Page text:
"His mangling of linguistics allows him to state that the name of Merlin – who is identified as a genius behind megalithic carvings that no-one else has yet recognised! – can be derived from a root “MER- meaning “measure, survey” in ancient Indo-European” when it comes from Welsh Myrddin, probably derived from the Brittonic placename Moridunon, now Carmarthen (Caerfyrddin in Welsh), meaning “sea fort”."

In reply, the truth is, as currently written at the Wikipedia, open for all to read:
 "The Welsh name Myrddin (Welsh pronunciation: [ˈmərðɪn]) is usually explained as deriving from a (mistaken) folk etymology of the toponym Moridunum, the Roman era name of modern Carmarthen...."
Conclusion: your third and last criticism of my book is simply false on the facts. Myrddin has absolutely nothing to do with "sea fort", as you allege. That is a "folk etymology". Obviously, the etymological origin of the name for Merlin will always remain speculative since there is no agreement even about his actual identity, or his actual time of existence, much less about the origin of his name. What I actually did in the book was to write a couple of  fun paragraphs about Merlin and it is quite clear that I do not mean "the Merlin" that people are always trying to place in the modern era and I specifically refer to "a legendary name". What I actually wrote was:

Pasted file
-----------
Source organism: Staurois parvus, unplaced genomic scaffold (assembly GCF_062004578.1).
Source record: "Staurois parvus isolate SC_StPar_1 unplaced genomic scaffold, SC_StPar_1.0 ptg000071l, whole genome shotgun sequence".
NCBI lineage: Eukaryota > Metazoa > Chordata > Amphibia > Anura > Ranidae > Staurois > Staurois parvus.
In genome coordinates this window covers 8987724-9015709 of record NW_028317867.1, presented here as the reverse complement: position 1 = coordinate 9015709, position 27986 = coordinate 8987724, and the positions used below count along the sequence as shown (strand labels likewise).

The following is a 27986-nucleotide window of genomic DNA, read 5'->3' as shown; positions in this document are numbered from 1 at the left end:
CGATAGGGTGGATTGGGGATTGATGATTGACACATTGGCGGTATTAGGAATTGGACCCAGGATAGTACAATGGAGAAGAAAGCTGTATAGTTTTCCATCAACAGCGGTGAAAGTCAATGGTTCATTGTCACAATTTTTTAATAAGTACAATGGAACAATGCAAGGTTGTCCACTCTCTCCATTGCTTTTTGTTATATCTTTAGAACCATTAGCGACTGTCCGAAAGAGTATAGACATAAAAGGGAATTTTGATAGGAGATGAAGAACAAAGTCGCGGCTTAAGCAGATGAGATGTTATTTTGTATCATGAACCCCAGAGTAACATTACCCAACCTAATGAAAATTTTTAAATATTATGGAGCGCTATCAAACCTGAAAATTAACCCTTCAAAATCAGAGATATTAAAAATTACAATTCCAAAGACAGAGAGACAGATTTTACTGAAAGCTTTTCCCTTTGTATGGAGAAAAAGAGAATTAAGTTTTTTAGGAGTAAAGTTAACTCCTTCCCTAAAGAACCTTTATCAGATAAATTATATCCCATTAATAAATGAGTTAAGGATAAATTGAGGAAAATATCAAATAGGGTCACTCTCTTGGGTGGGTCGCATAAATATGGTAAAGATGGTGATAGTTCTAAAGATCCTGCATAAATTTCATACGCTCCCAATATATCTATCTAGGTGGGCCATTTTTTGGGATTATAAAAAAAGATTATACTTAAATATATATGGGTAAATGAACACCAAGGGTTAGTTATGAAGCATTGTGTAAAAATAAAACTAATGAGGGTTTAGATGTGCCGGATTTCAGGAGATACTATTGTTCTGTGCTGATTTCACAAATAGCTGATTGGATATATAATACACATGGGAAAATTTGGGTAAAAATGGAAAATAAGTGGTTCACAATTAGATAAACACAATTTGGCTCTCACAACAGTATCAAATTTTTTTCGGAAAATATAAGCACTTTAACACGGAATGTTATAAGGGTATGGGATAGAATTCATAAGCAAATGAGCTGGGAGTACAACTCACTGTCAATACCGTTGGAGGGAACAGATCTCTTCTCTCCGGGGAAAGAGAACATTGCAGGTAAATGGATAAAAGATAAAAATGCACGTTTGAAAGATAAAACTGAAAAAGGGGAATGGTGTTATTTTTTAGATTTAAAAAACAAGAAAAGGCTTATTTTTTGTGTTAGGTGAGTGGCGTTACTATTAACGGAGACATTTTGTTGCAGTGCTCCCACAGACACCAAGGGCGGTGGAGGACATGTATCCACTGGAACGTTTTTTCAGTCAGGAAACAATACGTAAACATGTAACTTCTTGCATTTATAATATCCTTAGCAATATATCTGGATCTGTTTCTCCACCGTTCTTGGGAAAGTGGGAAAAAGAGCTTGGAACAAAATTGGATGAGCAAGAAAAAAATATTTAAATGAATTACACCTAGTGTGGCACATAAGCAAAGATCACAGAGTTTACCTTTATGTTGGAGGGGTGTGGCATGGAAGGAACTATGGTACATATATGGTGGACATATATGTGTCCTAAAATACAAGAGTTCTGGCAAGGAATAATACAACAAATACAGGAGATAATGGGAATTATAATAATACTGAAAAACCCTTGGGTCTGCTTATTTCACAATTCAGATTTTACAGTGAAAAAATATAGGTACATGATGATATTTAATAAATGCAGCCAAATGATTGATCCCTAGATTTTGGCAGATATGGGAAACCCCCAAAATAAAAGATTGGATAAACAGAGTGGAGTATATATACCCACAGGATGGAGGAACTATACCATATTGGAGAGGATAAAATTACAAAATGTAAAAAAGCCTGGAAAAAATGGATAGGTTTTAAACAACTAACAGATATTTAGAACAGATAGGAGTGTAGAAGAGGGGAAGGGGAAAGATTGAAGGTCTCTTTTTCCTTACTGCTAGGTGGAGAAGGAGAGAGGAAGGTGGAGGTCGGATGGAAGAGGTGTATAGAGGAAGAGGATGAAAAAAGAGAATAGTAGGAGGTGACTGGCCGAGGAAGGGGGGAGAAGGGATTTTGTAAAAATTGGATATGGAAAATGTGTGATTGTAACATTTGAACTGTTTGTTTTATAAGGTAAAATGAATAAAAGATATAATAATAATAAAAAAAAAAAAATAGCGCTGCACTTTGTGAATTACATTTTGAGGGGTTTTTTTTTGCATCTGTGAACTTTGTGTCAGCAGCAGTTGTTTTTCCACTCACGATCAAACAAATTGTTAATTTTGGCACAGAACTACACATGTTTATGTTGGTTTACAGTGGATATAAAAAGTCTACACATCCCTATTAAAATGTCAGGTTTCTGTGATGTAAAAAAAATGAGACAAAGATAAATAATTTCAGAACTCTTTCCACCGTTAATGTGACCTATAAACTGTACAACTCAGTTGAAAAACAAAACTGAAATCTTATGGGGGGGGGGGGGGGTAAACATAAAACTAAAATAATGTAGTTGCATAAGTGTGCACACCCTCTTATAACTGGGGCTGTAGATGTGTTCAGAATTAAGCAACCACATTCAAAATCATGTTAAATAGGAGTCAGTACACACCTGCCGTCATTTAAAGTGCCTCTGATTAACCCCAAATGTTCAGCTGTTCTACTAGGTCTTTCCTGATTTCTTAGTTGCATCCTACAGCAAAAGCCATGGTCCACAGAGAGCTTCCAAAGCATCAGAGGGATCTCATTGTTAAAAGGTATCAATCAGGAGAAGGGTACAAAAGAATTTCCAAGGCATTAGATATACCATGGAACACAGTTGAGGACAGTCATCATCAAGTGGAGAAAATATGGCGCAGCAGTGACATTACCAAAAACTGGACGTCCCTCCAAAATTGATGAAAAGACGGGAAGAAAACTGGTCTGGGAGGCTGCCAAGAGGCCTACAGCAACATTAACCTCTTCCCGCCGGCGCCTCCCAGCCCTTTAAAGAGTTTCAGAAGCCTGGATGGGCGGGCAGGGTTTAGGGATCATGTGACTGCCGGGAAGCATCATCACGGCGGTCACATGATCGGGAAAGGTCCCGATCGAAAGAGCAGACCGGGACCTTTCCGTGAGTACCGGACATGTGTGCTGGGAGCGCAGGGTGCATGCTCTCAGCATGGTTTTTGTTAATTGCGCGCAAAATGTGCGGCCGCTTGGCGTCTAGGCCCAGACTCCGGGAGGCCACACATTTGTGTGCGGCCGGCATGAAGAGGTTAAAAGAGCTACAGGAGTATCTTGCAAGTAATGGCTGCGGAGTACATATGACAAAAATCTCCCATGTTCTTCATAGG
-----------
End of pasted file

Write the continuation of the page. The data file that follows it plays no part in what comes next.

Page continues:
"A number of megaliths show a singular sculpting style of absolute genius, perhaps from one artist, who we call Merlin, presumably residing anciently at Kents Cavern. We equate Merlin with the legendary physician Aesculapius of the fabled Argo of Jason and the Argonauts (argos=earth) whose Minyans we hold to be the first men to ever conduct a geodetic survey of Earth by astronomy.... Merlin” as a legendary name perhaps goes back to the root MER- meaning “measure, survey” in ancient Indo-European...."